The Professional Outdoor Media Association, a writers group comprised of mainly hunting and angling journalists is playing a leading role in informing the public of this issue, largely because they are at risk as they pursue their vocation and assignments if the Humane Society prevails in court. POMA is also encouraging journalists and others to sign on to the First Amendment Brief defending the Constitutional rights of hunters and anglers as they pursue the culture of traditional outdoor activities.
WASHINGTON, DC, June 18, 2009 – The Senate Committee on Environment and Public Works approved six water-related bills on June 18, including the controversial Clean Water Restoration Act, S. 787. The bill would amend the Clean Water Act to clarify the jurisdiction of the federal government over waters of the United States.
Over time, several U.S. Supreme Court decisions and previous administration policies have created uncertainty regarding federal protection for some waters, especially headwater streams and so-called isolated wetlands. Headwater streams are the small swales, creeks and streams that are the origin of most rivers.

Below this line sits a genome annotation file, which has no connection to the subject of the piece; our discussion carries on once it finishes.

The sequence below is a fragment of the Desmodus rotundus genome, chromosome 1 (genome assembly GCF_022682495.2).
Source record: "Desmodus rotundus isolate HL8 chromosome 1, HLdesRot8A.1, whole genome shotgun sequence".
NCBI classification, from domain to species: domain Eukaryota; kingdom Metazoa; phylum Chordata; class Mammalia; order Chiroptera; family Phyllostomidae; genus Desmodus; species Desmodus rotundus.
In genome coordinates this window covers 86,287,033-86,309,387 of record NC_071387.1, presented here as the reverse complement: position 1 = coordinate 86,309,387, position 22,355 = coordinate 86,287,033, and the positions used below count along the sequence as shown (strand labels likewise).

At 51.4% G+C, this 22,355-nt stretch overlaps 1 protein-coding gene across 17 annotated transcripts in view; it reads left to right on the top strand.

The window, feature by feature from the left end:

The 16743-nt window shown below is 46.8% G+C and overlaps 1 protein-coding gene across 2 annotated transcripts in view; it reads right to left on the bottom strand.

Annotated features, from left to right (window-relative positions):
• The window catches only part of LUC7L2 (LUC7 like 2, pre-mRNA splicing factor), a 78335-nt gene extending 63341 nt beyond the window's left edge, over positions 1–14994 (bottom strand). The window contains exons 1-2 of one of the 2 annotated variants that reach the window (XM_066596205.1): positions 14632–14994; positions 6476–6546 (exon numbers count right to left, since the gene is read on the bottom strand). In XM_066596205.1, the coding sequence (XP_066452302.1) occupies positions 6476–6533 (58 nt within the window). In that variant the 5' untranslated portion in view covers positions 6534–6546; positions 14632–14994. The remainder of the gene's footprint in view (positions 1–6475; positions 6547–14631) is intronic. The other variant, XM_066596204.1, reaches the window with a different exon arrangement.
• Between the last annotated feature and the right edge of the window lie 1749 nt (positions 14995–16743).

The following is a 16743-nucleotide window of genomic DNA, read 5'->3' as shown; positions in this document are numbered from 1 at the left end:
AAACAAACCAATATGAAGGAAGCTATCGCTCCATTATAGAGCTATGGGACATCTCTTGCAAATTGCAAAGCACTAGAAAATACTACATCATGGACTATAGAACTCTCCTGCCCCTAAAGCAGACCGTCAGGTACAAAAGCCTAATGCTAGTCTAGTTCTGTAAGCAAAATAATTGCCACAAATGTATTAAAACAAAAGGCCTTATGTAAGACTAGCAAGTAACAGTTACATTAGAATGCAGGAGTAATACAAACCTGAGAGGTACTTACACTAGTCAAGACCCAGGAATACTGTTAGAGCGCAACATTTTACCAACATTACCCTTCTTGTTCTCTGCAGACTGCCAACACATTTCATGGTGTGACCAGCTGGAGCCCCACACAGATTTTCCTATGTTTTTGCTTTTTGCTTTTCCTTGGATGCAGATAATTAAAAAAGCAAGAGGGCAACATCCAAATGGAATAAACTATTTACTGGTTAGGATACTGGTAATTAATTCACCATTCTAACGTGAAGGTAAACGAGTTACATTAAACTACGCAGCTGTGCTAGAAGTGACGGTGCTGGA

Committee Chairman Senator Barbara Boxer of California said, "Today the Environment and Public Works Committee took historic steps to restore, in a balanced way, the common-sense Clean Water Act protections that have been in place for decades. We also passed important measures to ensure our families have clean, safe water, to promote conservation of migratory birds, and to protect America's beaches, lakes, rivers, bays and wetlands. I look forward to working with my colleagues on both sides of the aisle as these bills are considered by the full Senate.”
The Clean Water Restoration Act replaces the term "navigable waters," which are subject to the Act, with the term "waters of the United States."
This change in language would bring under federal protection all waters subject to the ebb and flow of the tide ― including the Great Lakes, the territorial seas, and all interstate and intrastate waters and their tributaries, including lakes, rivers, streams, including intermittent streams, mudflats, sandflats, wetlands, sloughs, prairie potholes, wet meadows, playa lakes, and natural ponds to the fullest extent that these waters, or activities affecting them, are subject to the legislative power of Congress.
The bill declares it does not regulate under the Clean Water Act return flows from irrigated agriculture; or uncontaminated stormwater runoff from oil, gas, and mining operations.